Grinding My Ink

This short book of haiku written by Margaret Chula strikes me as one of the finest books of American haiku I have ever read. What’s more, the book is masterfully laid out, sometimes with only one poem per page, reinforcing the simplicity and starkness of the poems themselves.

I bought this small book of haiku to accompany me on my many visits to the doctor’s office in recent weeks. The deceptively simple poems provided a calming influence in a very tense situation.

Perhaps I felt reassured by the many ties to my own community. The author lived in Portland in 1993, right across the river from where I live, and the book was printed and bound locally. So, although the poems were written while the author was living in Japan, they also seem very near.

Most of all, though, the poems illustrate that a westerner, with enough training and enough exposure to Japanese culture, can master this great Japanese art. Although many of them do not quite capture the essence of my favorite Japanese haiku, at their best I like them as much as any traditional Japanese haiku translations I have read.

Here are a few of my favorites from the book. You may well find that others resonate more to your life.

As an avid gardener, I found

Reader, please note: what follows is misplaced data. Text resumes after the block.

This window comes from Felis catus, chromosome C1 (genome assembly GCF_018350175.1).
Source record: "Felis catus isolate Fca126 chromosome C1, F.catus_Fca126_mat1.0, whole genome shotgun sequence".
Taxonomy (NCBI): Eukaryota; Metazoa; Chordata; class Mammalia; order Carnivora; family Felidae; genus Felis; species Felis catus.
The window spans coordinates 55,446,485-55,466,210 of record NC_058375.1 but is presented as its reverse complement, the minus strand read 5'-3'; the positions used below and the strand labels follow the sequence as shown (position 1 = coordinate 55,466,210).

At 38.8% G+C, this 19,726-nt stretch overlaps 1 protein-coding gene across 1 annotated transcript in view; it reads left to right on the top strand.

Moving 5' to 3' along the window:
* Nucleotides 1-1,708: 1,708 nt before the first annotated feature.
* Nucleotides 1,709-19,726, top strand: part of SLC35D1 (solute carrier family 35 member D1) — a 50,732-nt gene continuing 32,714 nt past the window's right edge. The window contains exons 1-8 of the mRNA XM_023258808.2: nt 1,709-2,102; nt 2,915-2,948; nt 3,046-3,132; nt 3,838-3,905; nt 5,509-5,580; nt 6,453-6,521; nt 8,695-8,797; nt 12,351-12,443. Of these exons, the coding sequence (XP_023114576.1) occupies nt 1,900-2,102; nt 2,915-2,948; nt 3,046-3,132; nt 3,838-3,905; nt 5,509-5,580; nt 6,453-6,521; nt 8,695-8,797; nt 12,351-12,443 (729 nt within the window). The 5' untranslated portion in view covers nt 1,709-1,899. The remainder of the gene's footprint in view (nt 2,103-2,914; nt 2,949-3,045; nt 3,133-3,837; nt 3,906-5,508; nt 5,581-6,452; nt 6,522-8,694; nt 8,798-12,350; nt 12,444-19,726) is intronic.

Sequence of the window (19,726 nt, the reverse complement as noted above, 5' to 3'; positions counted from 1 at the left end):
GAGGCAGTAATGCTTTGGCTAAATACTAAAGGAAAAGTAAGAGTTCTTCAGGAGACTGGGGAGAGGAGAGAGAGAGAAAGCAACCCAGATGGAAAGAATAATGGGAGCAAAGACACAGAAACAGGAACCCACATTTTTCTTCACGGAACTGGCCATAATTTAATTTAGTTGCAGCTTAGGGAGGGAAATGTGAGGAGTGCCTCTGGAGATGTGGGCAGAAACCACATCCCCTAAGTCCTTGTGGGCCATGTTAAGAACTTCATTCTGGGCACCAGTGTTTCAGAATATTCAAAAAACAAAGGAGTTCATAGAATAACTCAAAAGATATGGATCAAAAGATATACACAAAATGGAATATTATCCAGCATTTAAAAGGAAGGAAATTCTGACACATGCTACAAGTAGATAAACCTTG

making it harder
to trim the tree
a perfect web

particularly interesting as it suggests two equally valid realities. Practically speaking, there’s nothing worse than having to wade through cobwebs to do a job. More important, though, is the suggestion that the tree is already “perfect,” at least for the moment, so why would you even consider trimming it? Natural perfection neither needs nor endures man’s intervention.

Although I’m not particularly fond of cats or kittens, I found the imagery in this haiku delightful:

spring cleaning
a white kitten
rolls in the dust

The rambunctious kitten provides a perfect metaphor for the rebirth of spring, and the white ball covered in dust provides an equally perfect metaphor for spring cleaning.

As an ex-teacher who well knows how difficult it is to teach on a hot day with a classroom full of sleepy students, even a crow’s answer would be welcome:

teacher’s question
hangs in the drowsy classroom
a crow answers

I liked this haiku describing sweeping because it reminds me of one of my favorite poems by William Carlos Williams which uses the same metaphor as the controlling image in the poem:

sweeping, sweeping, sweep
the old woman’s broom
no match for the wind

The startling contrast, and yet careful blending, between the new and the old simply snaps you into a new awareness of how modern consumption has invaded all aspects of our lives:

brown-robed monk
raking leaves into neat piles
his new Adidas

It’s hard to imagine how anyone who loves haiku wouldn’t find this book a delightful addition to their collection.